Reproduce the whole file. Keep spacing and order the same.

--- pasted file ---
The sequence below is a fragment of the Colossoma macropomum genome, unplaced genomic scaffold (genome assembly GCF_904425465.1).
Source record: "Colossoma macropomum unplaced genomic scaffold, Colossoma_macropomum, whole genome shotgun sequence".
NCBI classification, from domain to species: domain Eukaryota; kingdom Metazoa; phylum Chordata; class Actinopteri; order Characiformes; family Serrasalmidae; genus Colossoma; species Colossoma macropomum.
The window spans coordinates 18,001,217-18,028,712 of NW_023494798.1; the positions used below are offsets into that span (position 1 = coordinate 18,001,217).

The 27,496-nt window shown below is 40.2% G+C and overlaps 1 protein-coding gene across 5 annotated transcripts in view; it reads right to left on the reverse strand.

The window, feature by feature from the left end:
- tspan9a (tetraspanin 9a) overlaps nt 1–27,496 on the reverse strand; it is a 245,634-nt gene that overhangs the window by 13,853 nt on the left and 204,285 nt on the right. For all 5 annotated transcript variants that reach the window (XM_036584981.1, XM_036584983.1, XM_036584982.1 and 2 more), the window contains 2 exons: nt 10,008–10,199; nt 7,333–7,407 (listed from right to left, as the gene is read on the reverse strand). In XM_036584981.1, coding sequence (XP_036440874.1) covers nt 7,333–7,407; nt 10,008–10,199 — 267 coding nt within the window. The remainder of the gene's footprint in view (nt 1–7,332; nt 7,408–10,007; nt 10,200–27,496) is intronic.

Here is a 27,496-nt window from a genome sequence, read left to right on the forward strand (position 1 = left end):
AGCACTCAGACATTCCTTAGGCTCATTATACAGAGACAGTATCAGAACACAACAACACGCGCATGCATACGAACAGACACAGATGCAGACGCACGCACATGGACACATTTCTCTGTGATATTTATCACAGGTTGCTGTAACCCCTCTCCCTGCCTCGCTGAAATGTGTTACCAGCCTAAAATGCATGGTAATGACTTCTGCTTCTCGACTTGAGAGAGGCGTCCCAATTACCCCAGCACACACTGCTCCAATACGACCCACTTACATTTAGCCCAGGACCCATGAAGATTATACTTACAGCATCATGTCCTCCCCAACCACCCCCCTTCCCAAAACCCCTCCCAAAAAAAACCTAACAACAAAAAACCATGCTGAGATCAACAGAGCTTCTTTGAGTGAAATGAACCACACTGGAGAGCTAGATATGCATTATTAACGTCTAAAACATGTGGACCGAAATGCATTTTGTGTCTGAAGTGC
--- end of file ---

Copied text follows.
The sequence below is a fragment of the Colossoma macropomum genome, unplaced genomic scaffold (genome assembly GCF_904425465.1).
Source record: "Colossoma macropomum unplaced genomic scaffold, Colossoma_macropomum, whole genome shotgun sequence".
NCBI classification, from domain to species: domain Eukaryota; kingdom Metazoa; phylum Chordata; class Actinopteri; order Characiformes; family Serrasalmidae; genus Colossoma; species Colossoma macropomum.
The window spans coordinates 18,001,217-18,028,712 of NW_023494798.1; the positions used below are offsets into that span (position 1 = coordinate 18,001,217).

The 27,496-nt window shown below is 40.2% G+C and overlaps 1 protein-coding gene across 5 annotated transcripts in view; it reads right to left on the reverse strand.

The window, feature by feature from the left end:
- tspan9a (tetraspanin 9a) overlaps nt 1–27,496 on the reverse strand; it is a 245,634-nt gene that overhangs the window by 13,853 nt on the left and 204,285 nt on the right. For all 5 annotated transcript variants that reach the window (XM_036584981.1, XM_036584983.1, XM_036584982.1 and 2 more), the window contains 2 exons: nt 10,008–10,199; nt 7,333–7,407 (listed from right to left, as the gene is read on the reverse strand). In XM_036584981.1, coding sequence (XP_036440874.1) covers nt 7,333–7,407; nt 10,008–10,199 — 267 coding nt within the window. The remainder of the gene's footprint in view (nt 1–7,332; nt 7,408–10,007; nt 10,200–27,496) is intronic.

Here is a 27,496-nt window from a genome sequence, read left to right on the forward strand (position 1 = left end):
AGCACTCAGACATTCCTTAGGCTCATTATACAGAGACAGTATCAGAACACAACAACACGCGCATGCATACGAACAGACACAGATGCAGACGCACGCACATGGACACATTTCTCTGTGATATTTATCACAGGTTGCTGTAACCCCTCTCCCTGCCTCGCTGAAATGTGTTACCAGCCTAAAATGCATGGTAATGACTTCTGCTTCTCGACTTGAGAGAGGCGTCCCAATTACCCCAGCACACACTGCTCCAATACGACCCACTTACATTTAGCCCAGGACCCATGAAGATTATACTTACAGCATCATGTCCTCCCCAACCACCCCCCTTCCCAAAACCCCTCCCAAAAAAAACCTAACAACAAAAAACCATGCTGAGATCAACAGAGCTTCTTTGAGTGAAATGAACCACACTGGAGAGCTAGATATGCATTATTAACGTCTAAAACATGTGGACCGAAATGCATTTTGTGTCTGAAGTGC